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In a decade that saw great upheavals across the American political and social landscape, Columbus saw another upheaval: Dave Thomas introduced the square hamburger in downtown Columbus on East Broad Street. Despite the fact that many observers of the fast food business believed the market had peaked, Thomas beat the odds in a saturated fast food market and his little restaurant on East Broad Street became the cornerstone of Wendy's International.
Most people never met Dave, but through his chain of restaurants and his television commercials, you felt like Dave was a friend. Dave Thomas died several years ago at the age of 69, but his empire lives and continues to grow.
Dave Thomas' life was often a hardship, and his story from being an adopted child to head of the billion dollar Wendy's hamburger kingdom is truly remarkable. But Dave was truly a common man, an accidental celebrity. In his books and in interviews, Thomas talks of being approached by those who recognize him from television and say he must be someone famous. Dave says he replies, "I'm nobody, really. I just make hamburgers for a living."
Dave Thomas was born to a woman living in a home for unwed mothers in Atlantic City on July 2, 1932. Rex and Auleva Thomas adopted Dave 6 months later. When Dave was 5, Auleva died and his early years were spent moving from state to state while his adoptive father sought work. Dave’s fondest memories of his childhood included summers spent with his Grandma Minnie Sinclair in Kalamazoo, Michigan. She taught him about doing the right things, treating people well and important lessons about quality and service – all things he later used in his business life.
Although they were of modest means, every Saturday him and his grandmother would go to downtown Kalamazoo and eat at the five and dime store lunch counter. This was Dave's first encounter with the food service industry. At age 12, Dave got his first job working the counter at a Knoxville restaurant, and fell in love with the restaurant business. At 15, he found work at the Hobby House Restaurant in Ft. Wayne. It was then he made what he considered his greatest mistake: he dropped out of school to work full-time. His father and step family were preparing to move again and Dave decided to stay in Ft. Wayne, move into the YMCA and work full-time. This decision to drop out haunted him until he went back to school 45 years later and received his GED from Coconut Creek High School in Ft. Lauderdale. He said this was one of his greatest accomplishments, as was being named “Most Likely to Succeed” by the graduating class of 1993.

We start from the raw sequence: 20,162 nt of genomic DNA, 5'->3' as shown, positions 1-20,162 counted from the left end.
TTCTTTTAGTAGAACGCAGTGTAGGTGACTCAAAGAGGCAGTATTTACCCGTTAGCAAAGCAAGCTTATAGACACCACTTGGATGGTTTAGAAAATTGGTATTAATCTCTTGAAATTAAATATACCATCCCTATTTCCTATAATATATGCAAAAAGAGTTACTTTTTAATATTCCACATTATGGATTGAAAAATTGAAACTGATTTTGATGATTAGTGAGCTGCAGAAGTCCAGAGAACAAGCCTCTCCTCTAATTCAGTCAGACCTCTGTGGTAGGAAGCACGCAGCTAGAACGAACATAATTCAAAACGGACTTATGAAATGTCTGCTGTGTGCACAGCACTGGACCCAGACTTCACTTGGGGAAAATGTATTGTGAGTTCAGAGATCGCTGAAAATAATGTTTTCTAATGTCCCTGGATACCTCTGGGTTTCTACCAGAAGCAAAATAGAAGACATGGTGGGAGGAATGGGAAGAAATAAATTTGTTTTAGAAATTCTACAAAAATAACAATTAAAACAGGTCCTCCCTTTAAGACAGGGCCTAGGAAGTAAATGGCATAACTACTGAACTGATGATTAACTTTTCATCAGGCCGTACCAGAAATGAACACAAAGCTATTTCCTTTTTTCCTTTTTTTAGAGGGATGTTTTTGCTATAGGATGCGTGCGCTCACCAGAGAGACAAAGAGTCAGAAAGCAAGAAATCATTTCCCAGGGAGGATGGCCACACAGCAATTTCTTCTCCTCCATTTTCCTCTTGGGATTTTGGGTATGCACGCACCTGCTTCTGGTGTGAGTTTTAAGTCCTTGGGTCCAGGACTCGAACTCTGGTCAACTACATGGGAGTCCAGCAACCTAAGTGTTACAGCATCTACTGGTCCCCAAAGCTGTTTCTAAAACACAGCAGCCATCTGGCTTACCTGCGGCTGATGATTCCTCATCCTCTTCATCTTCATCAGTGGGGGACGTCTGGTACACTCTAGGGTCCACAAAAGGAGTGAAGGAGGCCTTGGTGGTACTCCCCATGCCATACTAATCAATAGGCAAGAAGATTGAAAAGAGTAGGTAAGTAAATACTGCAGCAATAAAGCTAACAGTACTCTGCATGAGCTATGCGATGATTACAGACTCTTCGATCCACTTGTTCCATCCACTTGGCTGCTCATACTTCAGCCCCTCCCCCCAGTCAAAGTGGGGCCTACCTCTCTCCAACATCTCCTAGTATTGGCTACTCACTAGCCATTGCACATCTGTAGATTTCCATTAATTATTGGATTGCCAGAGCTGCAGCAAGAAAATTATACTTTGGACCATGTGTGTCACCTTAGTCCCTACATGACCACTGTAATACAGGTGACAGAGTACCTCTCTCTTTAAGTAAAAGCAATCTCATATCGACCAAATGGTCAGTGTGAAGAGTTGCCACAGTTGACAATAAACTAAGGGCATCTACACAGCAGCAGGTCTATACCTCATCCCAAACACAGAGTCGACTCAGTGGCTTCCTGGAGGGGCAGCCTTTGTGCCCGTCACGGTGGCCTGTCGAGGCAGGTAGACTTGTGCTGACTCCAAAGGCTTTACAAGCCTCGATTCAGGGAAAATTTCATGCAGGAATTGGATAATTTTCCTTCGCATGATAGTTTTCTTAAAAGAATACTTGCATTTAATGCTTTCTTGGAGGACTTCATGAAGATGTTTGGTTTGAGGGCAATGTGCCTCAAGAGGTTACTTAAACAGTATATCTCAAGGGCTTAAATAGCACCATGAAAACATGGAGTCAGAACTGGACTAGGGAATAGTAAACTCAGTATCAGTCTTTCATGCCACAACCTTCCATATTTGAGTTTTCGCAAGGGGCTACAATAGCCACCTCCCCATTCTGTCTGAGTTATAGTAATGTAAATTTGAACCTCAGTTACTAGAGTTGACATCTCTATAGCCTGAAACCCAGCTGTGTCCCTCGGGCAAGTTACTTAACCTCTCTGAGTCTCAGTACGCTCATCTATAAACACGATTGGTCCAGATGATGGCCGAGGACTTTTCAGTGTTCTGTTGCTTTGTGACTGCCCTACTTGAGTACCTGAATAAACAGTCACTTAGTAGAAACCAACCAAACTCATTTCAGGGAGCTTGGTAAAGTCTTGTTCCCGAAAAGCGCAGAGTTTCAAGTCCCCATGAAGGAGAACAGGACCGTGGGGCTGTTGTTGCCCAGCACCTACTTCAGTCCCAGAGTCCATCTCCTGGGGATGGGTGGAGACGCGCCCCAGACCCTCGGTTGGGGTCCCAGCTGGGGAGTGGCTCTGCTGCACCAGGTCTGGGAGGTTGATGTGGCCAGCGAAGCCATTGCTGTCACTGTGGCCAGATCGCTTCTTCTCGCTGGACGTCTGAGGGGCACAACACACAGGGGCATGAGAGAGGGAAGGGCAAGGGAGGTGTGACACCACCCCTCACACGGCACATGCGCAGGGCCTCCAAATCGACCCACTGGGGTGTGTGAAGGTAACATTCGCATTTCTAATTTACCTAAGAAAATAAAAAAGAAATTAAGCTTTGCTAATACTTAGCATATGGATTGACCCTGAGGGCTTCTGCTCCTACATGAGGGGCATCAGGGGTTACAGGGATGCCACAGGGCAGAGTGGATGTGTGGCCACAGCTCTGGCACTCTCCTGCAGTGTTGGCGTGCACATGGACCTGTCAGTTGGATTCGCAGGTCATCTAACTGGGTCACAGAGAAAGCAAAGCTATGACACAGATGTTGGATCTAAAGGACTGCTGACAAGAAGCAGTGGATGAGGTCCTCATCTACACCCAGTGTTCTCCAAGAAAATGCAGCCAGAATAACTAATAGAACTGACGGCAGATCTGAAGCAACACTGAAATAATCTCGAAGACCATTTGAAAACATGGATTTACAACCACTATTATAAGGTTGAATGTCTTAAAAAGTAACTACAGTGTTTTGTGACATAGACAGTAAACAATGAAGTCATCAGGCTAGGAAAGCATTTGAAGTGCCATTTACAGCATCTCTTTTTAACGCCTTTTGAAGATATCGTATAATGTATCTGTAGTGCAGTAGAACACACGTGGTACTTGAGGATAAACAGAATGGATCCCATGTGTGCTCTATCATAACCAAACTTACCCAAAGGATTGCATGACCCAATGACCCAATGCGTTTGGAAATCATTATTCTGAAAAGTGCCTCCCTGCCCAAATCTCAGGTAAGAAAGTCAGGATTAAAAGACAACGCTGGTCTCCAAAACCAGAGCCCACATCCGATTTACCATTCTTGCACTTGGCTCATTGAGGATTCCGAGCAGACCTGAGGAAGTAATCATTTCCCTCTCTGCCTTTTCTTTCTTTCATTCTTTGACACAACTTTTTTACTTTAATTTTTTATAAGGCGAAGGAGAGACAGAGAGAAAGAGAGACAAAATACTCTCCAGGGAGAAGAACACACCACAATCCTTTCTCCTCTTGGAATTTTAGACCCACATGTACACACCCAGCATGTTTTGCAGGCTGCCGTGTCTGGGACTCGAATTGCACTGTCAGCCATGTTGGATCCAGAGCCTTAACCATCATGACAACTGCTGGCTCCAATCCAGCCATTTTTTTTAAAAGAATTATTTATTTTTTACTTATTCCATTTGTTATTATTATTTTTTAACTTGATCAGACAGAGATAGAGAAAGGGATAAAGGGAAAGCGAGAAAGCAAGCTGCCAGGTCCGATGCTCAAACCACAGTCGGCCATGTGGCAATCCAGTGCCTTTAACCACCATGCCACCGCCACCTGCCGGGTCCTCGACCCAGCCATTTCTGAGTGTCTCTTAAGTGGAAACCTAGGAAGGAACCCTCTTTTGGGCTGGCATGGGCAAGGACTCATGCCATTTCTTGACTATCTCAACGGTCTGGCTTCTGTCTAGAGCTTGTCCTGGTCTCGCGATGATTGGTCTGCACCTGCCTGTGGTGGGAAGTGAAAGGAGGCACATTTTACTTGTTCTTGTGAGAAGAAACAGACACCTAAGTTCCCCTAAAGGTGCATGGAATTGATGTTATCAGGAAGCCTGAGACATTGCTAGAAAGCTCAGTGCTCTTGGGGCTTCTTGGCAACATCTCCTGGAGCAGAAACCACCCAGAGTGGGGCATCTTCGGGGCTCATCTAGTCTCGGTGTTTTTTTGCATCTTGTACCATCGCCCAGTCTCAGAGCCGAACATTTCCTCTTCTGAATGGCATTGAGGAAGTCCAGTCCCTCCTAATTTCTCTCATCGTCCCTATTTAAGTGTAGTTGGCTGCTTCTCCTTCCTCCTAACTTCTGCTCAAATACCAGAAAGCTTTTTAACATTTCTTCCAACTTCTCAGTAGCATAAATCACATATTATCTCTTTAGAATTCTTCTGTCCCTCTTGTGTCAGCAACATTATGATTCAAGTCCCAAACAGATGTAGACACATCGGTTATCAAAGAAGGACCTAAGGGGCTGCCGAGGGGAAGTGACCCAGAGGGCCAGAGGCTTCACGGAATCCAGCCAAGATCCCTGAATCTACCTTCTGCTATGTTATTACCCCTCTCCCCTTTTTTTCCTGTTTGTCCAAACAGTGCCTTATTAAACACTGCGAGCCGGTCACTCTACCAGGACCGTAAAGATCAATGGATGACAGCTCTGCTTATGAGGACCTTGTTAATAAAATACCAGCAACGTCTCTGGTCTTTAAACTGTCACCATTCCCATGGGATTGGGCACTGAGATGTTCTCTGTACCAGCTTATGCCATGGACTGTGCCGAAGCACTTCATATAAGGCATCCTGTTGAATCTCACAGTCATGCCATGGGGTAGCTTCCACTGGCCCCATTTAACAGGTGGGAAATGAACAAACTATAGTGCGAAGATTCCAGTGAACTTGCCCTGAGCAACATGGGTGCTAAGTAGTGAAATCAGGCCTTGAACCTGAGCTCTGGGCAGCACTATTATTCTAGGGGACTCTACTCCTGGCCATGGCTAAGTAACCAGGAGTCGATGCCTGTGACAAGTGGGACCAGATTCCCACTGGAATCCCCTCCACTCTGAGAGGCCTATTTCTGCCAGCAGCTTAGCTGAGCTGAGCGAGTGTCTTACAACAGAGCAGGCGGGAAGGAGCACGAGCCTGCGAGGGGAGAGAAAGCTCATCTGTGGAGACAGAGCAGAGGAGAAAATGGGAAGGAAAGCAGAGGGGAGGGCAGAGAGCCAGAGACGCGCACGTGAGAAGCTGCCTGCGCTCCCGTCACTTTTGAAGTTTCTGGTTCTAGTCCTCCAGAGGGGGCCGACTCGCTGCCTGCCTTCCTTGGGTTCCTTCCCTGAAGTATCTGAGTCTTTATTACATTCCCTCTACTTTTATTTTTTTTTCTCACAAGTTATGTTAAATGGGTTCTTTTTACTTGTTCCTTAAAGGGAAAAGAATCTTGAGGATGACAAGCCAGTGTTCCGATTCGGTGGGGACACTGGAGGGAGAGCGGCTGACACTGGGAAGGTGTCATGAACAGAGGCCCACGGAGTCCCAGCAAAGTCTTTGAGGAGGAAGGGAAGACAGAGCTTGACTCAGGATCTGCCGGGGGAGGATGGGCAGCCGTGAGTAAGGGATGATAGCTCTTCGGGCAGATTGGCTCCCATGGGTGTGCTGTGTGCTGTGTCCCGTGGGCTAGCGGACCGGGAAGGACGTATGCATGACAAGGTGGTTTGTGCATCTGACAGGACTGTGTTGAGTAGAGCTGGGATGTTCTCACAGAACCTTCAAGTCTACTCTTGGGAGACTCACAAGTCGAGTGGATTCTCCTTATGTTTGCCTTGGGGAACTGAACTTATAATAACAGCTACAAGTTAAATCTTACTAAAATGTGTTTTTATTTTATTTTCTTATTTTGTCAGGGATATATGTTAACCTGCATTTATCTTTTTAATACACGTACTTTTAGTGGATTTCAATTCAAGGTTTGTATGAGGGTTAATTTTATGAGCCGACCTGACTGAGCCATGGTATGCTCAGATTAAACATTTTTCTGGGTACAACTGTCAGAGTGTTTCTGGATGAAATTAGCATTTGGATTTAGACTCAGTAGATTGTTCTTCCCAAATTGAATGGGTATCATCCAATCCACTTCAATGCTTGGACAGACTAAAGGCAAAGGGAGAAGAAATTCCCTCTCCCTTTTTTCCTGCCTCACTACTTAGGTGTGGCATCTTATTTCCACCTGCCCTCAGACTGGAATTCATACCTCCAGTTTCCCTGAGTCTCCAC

Through his work at the Hobby House, Dave met the founder of Kentucky Fried Chicken, Colonel Sanders. The Colonel became one of the greatest influences in his life. In 1962, Dave had a chance to turn around 4 failing KFC restaurants in Columbus, Ohio owned by his Hobby House boss, Phil Clauss. Using his experience and determination, he turned those stores around, sold the restaurants back to KFC and received a percentage of the sale – he became a millionaire at age 35.
Dave often said he was lucky to have been born in America.
“Only in America would a guy like me, from humble beginnings and without a high school diploma become successful. America gave me a chance to live the life I want and work to make my dreams come true. We should never take our freedoms for granted, and we should seize every opportunity presented to us.”
On November 15, 1969 Dave made his childhood dream come true when he opened the first Wendy’s Old Fashioned Hamburgers restaurant in Columbus, Ohio. Named for one of his daughters, Wendy’s was everything Dave dreamed of: an old fashioned, homey place where families could be together and enjoy great tasting, made-to-order hamburgers.
The restaurant industry and the business community applauded Dave’s innovation and success with Wendy’s. Dave received every major industry award and was honored as a pioneer in the restaurant business. Though business experts would point to different elements of Wendy’s operations as the reason for its success, to Dave it all came down to one thing: the customers.
“If we take care of our customers every day and exceed their expectations, we’ll earn their loyalty. It all comes back to the basics: serve customers the best tasting food at a good value in a clean, comfortable restaurant and they’ll keep coming back.”
Mentoring — sharing your experiences with someone — was one of Dave’s favorite ways to give back. He credited several mentors in his life for making him successful. Dave said he didn’t wait for them to take him under their wing. He found people he respected professionally and personally and crawled under their wing. He absorbed their knowledge, put it to work, then later mentored others interested in learning from him.
Dave was a national advocate for adoption, a cause very close to his heart. Adopted as a child, Dave believed every youngster deserves a permanent home and loving family. His passion led to the creation of the Dave Thomas Foundation for Adoption, dedicated to dramatically increasing the number of adoptions in North America. Dave said if just one child got adopted, all the effort would be worth it.
Quality is Our Recipe
Do the Right Thing
Treat People with Respect
Profit is Not a Dirty Word